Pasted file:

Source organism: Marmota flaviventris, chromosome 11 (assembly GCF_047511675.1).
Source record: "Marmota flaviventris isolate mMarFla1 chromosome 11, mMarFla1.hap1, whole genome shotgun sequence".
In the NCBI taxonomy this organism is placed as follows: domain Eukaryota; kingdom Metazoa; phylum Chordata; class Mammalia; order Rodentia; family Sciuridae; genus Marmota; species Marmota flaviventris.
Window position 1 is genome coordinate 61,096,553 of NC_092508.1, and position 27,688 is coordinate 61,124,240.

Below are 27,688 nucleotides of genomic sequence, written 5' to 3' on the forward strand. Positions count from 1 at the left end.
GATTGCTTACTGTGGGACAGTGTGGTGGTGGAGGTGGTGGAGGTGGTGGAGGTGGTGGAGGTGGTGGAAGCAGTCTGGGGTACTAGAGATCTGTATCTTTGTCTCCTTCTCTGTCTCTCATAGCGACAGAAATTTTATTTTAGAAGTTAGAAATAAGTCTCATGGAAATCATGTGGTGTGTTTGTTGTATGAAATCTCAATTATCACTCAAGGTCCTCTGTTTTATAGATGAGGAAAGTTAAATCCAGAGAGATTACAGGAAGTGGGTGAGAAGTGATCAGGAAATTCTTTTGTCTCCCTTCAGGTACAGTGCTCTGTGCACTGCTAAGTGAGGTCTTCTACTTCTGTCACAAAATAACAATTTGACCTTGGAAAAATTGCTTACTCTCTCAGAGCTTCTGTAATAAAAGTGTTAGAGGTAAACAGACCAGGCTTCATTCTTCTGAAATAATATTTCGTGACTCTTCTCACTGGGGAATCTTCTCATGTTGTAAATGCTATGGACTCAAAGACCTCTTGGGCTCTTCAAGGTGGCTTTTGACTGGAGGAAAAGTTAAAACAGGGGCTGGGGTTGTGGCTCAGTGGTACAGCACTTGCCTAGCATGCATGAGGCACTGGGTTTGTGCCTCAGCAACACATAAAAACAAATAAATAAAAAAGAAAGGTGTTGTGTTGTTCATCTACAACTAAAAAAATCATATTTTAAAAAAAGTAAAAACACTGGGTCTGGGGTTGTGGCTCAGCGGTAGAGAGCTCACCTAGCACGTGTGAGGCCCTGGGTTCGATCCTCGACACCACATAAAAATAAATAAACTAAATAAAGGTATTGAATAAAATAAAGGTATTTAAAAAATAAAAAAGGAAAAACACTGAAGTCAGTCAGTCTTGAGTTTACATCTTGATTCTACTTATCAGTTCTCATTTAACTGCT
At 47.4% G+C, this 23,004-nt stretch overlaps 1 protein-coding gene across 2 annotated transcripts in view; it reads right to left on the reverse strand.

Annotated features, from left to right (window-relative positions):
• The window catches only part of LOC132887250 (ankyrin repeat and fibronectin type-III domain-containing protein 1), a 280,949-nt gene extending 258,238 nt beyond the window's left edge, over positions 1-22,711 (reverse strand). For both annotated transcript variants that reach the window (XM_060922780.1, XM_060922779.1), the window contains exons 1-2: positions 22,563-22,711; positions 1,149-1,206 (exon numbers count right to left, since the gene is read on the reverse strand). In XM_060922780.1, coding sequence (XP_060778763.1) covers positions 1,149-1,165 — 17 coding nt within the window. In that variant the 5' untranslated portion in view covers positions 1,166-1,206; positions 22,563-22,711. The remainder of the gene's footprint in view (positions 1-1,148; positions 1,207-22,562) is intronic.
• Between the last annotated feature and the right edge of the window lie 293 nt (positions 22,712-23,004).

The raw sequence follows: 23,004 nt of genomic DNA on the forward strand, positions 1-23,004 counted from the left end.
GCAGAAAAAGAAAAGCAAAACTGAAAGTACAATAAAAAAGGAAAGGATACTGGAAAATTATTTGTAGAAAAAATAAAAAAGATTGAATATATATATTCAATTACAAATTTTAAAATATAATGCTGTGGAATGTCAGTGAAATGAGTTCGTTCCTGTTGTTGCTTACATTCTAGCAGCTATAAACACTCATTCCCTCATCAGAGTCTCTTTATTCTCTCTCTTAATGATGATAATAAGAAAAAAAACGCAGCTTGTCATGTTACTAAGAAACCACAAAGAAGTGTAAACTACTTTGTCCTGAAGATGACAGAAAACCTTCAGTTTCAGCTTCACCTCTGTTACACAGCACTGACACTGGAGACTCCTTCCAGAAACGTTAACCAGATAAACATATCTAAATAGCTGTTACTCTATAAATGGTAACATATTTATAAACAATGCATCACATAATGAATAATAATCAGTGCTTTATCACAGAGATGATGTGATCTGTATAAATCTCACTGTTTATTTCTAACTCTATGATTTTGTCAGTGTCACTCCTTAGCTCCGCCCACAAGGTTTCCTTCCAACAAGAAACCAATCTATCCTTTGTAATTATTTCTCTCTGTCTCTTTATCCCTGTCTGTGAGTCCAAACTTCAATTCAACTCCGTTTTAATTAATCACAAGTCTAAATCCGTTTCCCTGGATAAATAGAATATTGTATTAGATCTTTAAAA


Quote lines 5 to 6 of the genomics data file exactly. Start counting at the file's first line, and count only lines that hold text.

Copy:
Below are 27,688 nucleotides of genomic sequence, written 5' to 3' on the forward strand. Positions count from 1 at the left end.
GATTGCTTACTGTGGGACAGTGTGGTGGTGGAGGTGGTGGAGGTGGTGGAGGTGGTGGAGGTGGTGGAAGCAGTCTGGGGTACTAGAGATCTGTATCTTTGTCTCCTTCTCTGTCTCTCATAGCGACAGAAATTTTATTTTAGAAGTTAGAAATAAGTCTCATGGAAATCATGTGGTGTGTTTGTTGTATGAAATCTCAATTATCACTCAAGGTCCTCTGTTTTATAGATGAGGAAAGTTAAATCCAGAGAGATTACAGGAAGTGGGTGAGAAGTGATCAGGAAATTCTTTTGTCTCCCTTCAGGTACAGTGCTCTGTGCACTGCTAAGTGAGGTCTTCTACTTCTGTCACAAAATAACAATTTGACCTTGGAAAAATTGCTTACTCTCTCAGAGCTTCTGTAATAAAAGTGTTAGAGGTAAACAGACCAGGCTTCATTCTTCTGAAATAATATTTCGTGACTCTTCTCACTGGGGAATCTTCTCATGTTGTAAATGCTATGGACTCAAAGACCTCTTGGGCTCTTCAAGGTGGCTTTTGACTGGAGGAAAAGTTAAAACAGGGGCTGGGGTTGTGGCTCAGTGGTACAGCACTTGCCTAGCATGCATGAGGCACTGGGTTTGTGCCTCAGCAACACATAAAAACAAATAAATAAAAAAGAAAGGTGTTGTGTTGTTCATCTACAACTAAAAAAATCATATTTTAAAAAAAGTAAAAACACTGGGTCTGGGGTTGTGGCTCAGCGGTAGAGAGCTCACCTAGCACGTGTGAGGCCCTGGGTTCGATCCTCGACACCACATAAAAATAAATAAACTAAATAAAGGTATTGAATAAAATAAAGGTATTTAAAAAATAAAAAAGGAAAAACACTGAAGTCAGTCAGTCTTGAGTTTACATCTTGATTCTACTTATCAGTTCTCATTTAACTGCT